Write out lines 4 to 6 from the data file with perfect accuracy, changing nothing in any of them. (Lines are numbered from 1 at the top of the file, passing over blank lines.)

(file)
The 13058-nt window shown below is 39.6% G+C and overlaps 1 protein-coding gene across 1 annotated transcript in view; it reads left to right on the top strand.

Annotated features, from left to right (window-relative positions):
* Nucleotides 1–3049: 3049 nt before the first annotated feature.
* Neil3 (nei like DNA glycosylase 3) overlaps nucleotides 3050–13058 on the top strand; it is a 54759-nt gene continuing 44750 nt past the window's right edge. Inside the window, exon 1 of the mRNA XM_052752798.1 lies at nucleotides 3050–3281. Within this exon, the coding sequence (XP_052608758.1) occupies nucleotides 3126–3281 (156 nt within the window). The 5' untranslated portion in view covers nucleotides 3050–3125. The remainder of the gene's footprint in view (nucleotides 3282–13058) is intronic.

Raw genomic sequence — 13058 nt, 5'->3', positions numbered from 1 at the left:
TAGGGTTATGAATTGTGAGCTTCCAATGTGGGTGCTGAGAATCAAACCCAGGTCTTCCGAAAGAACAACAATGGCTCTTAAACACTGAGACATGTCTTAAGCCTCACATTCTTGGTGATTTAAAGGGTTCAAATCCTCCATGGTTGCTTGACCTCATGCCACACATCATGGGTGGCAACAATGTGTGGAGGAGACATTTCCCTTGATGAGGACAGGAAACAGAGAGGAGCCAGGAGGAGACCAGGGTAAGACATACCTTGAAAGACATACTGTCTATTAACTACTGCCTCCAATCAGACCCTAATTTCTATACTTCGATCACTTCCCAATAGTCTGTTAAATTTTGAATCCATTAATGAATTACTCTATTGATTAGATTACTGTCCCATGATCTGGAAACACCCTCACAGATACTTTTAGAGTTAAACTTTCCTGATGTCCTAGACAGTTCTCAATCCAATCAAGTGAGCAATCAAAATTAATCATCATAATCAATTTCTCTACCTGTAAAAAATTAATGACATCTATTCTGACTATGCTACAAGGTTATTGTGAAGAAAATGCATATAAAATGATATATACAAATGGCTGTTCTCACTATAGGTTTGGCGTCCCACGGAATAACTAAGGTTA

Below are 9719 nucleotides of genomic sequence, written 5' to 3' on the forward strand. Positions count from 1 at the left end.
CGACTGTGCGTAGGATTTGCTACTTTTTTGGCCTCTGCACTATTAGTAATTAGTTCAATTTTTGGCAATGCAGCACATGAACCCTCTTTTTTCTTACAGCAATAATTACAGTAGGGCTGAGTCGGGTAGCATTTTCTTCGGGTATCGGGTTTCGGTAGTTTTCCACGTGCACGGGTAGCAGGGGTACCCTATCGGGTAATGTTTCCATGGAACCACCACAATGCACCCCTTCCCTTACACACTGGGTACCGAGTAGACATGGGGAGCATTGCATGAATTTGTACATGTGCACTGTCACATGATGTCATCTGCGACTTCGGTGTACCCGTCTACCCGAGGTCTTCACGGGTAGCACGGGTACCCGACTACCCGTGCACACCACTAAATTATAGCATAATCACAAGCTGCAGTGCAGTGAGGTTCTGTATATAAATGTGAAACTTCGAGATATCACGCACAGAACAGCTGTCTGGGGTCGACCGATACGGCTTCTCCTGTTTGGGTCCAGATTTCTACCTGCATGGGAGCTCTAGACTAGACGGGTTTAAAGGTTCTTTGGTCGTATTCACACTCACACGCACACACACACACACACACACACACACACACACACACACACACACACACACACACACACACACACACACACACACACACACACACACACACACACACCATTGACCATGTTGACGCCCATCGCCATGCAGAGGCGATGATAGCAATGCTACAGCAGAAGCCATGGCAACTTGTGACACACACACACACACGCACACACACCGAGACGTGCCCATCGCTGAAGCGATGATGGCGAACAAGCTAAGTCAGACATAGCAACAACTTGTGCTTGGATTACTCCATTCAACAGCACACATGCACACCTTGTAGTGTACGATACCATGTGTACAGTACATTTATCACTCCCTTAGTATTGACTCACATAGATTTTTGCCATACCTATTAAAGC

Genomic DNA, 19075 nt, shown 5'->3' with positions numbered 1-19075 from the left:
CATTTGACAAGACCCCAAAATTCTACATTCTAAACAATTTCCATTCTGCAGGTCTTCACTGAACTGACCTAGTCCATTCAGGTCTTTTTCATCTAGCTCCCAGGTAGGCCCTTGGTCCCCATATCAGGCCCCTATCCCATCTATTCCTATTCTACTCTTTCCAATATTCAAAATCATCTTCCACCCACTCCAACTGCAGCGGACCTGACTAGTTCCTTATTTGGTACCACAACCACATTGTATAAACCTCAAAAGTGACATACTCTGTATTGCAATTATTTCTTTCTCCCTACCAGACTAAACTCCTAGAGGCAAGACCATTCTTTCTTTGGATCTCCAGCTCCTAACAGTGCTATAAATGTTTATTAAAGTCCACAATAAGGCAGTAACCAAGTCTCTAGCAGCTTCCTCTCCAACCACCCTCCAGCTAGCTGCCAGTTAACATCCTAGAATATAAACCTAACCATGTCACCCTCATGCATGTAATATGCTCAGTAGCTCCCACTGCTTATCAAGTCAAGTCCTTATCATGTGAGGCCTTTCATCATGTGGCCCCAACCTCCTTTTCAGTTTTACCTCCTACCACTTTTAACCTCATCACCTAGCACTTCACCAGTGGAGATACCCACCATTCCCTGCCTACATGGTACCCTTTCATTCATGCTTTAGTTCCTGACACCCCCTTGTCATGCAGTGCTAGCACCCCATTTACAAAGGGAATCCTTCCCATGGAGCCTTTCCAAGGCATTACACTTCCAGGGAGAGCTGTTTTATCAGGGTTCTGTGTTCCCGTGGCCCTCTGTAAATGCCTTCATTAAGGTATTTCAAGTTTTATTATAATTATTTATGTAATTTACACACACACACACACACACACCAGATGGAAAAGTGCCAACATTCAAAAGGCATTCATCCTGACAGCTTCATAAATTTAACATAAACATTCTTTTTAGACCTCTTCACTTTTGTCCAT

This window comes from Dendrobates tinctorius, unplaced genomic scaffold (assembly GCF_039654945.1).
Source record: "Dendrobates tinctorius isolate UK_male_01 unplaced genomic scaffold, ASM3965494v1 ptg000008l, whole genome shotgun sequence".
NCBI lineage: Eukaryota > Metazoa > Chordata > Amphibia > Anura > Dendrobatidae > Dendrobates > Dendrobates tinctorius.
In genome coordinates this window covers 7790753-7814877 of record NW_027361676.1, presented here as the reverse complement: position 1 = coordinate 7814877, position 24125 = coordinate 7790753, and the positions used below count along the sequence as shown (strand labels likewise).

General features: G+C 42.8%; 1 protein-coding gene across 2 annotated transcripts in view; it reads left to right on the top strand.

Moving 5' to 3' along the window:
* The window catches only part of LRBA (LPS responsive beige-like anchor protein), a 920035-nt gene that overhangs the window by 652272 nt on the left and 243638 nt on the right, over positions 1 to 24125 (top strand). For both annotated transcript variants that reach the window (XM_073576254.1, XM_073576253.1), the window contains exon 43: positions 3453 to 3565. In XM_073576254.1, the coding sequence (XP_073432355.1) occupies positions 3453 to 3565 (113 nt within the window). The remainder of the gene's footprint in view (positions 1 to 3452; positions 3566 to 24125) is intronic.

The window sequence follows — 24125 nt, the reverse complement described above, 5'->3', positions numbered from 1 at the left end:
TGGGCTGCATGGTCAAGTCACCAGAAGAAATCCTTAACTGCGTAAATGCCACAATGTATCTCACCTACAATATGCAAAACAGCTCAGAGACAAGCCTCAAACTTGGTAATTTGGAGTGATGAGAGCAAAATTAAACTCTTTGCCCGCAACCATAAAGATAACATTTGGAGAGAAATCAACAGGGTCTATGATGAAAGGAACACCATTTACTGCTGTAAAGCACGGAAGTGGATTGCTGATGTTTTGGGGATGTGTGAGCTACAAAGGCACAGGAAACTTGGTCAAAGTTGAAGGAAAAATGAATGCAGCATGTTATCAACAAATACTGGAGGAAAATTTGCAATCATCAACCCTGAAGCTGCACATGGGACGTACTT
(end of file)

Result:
* Neil3 (nei like DNA glycosylase 3) overlaps nucleotides 3050–13058 on the top strand; it is a 54759-nt gene continuing 44750 nt past the window's right edge. Inside the window, exon 1 of the mRNA XM_052752798.1 lies at nucleotides 3050–3281. Within this exon, the coding sequence (XP_052608758.1) occupies nucleotides 3126–3281 (156 nt within the window). The 5' untranslated portion in view covers nucleotides 3050–3125. The remainder of the gene's footprint in view (nucleotides 3282–13058) is intronic.

Raw genomic sequence — 13058 nt, 5'->3', positions numbered from 1 at the left:
TAGGGTTATGAATTGTGAGCTTCCAATGTGGGTGCTGAGAATCAAACCCAGGTCTTCCGAAAGAACAACAATGGCTCTTAAACACTGAGACATGTCTTAAGCCTCACATTCTTGGTGATTTAAAGGGTTCAAATCCTCCATGGTTGCTTGACCTCATGCCACACATCATGGGTGGCAACAATGTGTGGAGGAGACATTTCCCTTGATGAGGACAGGAAACAGAGAGGAGCCAGGAGGAGACCAGGGTAAGACATACCTTGAAAGACATACTGTCTATTAACTACTGCCTCCAATCAGACCCTAATTTCTATACTTCGATCACTTCCCAATAGTCTGTTAAATTTTGAATCCATTAATGAATTACTCTATTGATTAGATTACTGTCCCATGATCTGGAAACACCCTCACAGATACTTTTAGAGTTAAACTTTCCTGATGTCCTAGACAGTTCTCAATCCAATCAAGTGAGCAATCAAAATTAATCATCATAATCAATTTCTCTACCTGTAAAAAATTAATGACATCTATTCTGACTATGCTACAAGGTTATTGTGAAGAAAATGCATATAAAATGATATATACAAATGGCTGTTCTCACTATAGGTTTGGCGTCCCACGGAATAACTAAGGTTA